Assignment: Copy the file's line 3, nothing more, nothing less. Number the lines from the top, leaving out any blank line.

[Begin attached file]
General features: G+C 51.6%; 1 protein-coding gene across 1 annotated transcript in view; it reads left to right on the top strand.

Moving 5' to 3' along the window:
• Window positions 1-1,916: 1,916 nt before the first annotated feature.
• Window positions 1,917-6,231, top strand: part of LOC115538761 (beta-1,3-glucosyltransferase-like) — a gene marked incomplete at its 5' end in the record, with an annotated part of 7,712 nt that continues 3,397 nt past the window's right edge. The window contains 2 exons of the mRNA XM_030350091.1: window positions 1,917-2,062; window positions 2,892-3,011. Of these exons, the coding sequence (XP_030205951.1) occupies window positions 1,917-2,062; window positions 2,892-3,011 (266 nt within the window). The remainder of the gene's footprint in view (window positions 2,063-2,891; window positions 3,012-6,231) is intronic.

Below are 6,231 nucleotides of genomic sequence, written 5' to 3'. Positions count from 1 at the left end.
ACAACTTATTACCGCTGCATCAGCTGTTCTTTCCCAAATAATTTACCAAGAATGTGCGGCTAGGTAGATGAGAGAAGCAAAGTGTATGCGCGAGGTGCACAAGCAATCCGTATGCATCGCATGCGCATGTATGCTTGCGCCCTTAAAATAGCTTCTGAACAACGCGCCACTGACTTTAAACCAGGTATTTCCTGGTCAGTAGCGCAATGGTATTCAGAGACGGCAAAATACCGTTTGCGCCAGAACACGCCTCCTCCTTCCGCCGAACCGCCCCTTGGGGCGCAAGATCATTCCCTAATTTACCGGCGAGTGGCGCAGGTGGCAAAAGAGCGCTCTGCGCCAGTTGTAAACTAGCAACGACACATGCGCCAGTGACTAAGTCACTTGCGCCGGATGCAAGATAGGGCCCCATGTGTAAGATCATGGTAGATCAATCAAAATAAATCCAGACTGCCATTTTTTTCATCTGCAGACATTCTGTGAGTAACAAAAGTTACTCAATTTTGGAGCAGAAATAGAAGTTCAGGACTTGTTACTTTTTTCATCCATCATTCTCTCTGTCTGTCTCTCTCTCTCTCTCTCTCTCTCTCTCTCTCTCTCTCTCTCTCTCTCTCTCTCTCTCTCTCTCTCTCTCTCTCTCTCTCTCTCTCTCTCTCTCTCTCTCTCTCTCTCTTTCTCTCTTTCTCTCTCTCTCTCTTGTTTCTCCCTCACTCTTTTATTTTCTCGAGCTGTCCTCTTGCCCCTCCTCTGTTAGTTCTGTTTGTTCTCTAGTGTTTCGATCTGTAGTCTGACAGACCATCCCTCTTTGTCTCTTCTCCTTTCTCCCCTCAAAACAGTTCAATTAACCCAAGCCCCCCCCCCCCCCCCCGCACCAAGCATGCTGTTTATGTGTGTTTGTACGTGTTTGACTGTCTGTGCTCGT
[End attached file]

• Window positions 1-1,916: 1,916 nt before the first annotated feature.